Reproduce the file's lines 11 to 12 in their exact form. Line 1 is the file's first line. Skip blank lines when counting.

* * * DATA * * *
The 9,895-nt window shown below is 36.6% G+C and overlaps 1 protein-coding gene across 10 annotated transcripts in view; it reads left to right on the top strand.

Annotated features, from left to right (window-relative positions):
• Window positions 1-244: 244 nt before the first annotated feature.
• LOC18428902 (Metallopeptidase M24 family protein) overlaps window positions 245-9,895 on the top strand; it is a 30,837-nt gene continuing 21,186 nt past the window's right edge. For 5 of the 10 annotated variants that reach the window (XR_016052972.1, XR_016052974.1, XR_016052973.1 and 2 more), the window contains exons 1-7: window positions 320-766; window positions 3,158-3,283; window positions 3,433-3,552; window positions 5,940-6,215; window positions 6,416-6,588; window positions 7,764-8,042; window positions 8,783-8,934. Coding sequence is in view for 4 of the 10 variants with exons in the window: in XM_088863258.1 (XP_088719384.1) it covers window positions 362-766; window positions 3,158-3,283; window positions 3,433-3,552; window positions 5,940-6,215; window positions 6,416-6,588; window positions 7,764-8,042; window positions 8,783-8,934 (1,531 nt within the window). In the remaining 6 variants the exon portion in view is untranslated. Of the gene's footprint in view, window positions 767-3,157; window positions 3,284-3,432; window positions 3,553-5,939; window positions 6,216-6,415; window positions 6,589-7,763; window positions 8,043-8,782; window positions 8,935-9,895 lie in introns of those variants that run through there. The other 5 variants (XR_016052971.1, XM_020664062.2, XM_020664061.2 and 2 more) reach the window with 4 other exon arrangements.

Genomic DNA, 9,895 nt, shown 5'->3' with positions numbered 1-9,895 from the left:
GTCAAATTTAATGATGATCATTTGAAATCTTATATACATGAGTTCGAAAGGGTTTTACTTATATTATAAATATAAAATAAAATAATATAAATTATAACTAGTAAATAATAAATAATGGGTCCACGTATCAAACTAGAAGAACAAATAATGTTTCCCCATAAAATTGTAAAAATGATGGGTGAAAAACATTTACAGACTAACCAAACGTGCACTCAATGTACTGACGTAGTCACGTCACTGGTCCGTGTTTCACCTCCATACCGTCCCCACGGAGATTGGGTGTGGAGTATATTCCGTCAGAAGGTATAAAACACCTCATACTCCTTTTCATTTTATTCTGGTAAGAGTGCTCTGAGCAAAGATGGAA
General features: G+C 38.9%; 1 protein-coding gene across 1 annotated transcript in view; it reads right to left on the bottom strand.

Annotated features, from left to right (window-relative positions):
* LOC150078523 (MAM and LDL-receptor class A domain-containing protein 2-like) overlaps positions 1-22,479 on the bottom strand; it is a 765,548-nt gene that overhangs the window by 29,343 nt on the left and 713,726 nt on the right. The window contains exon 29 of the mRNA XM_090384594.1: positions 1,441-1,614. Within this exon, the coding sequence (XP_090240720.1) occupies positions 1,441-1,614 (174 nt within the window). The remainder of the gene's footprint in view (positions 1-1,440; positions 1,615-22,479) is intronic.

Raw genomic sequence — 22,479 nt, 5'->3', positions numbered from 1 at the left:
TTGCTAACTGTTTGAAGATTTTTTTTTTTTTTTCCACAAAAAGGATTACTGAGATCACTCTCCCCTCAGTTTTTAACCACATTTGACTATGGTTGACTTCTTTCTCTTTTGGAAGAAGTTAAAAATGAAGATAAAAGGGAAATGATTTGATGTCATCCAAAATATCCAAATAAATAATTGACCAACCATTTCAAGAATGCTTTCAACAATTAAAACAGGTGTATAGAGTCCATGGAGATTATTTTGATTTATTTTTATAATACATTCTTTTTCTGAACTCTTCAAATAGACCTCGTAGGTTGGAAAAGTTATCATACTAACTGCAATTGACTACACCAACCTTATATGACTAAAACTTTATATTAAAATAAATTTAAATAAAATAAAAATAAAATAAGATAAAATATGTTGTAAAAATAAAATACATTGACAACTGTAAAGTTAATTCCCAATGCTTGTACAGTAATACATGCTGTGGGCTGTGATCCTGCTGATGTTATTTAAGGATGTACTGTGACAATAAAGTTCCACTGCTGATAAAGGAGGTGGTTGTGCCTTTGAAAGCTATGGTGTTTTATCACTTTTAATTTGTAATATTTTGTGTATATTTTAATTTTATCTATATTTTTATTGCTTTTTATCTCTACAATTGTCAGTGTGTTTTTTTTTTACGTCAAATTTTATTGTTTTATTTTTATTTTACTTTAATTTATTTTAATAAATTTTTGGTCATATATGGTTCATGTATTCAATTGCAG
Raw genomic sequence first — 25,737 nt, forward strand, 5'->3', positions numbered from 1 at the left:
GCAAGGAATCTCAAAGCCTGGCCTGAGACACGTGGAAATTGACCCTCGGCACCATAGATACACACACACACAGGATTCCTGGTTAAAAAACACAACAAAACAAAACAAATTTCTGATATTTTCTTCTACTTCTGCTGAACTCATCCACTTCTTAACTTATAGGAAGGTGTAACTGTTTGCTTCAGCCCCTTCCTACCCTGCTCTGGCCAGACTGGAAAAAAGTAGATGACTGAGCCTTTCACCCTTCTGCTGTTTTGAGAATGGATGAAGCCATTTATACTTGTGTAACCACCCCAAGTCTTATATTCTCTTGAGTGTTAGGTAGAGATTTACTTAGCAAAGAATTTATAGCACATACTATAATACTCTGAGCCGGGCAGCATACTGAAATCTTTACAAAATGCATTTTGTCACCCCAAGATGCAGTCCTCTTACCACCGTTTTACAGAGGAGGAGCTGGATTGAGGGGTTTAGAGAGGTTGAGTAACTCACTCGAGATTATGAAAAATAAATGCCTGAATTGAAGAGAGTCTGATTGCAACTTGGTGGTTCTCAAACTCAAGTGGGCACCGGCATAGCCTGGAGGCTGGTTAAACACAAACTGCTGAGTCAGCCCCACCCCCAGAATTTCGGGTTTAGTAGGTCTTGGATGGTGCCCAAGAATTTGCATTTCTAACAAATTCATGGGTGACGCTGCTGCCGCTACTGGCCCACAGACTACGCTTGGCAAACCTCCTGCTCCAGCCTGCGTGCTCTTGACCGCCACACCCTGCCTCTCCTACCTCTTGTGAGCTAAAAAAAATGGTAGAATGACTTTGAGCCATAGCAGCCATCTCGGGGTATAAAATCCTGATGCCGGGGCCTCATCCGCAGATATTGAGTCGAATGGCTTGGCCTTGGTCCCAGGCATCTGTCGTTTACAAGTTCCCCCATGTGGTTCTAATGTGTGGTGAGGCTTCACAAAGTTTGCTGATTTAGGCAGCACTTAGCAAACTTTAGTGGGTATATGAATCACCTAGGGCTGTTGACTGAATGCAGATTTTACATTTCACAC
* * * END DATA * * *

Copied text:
TTGCTAACTGTTTGAAGATTTTTTTTTTTTTTTCCACAAAAAGGATTACTGAGATCACTCTCCCCTCAGTTTTTAACCACATTTGACTATGGTTGACTTCTTTCTCTTTTGGAAGAAGTTAAAAATGAAGATAAAAGGGAAATGATTTGATGTCATCCAAAATATCCAAATAAATAATTGACCAACCATTTCAAGAATGCTTTCAACAATTAAAACAGGTGTATAGAGTCCATGGAGATTATTTTGATTTATTTTTATAATACATTCTTTTTCTGAACTCTTCAAATAGACCTCGTAGGTTGGAAAAGTTATCATACTAACTGCAATTGACTACACCAACCTTATATGACTAAAACTTTATATTAAAATAAATTTAAATAAAATAAAAATAAAATAAGATAAAATATGTTGTAAAAATAAAATACATTGACAACTGTAAAGTTAATTCCCAATGCTTGTACAGTAATACATGCTGTGGGCTGTGATCCTGCTGATGTTATTTAAGGATGTACTGTGACAATAAAGTTCCACTGCTGATAAAGGAGGTGGTTGTGCCTTTGAAAGCTATGGTGTTTTATCACTTTTAATTTGTAATATTTTGTGTATATTTTAATTTTATCTATATTTTTATTGCTTTTTATCTCTACAATTGTCAGTGTGTTTTTTTTTTACGTCAAATTTTATTGTTTTATTTTTATTTTACTTTAATTTATTTTAATAAATTTTTGGTCATATATGGTTCATGTATTCAATTGCAG
Raw genomic sequence first — 25,737 nt, forward strand, 5'->3', positions numbered from 1 at the left: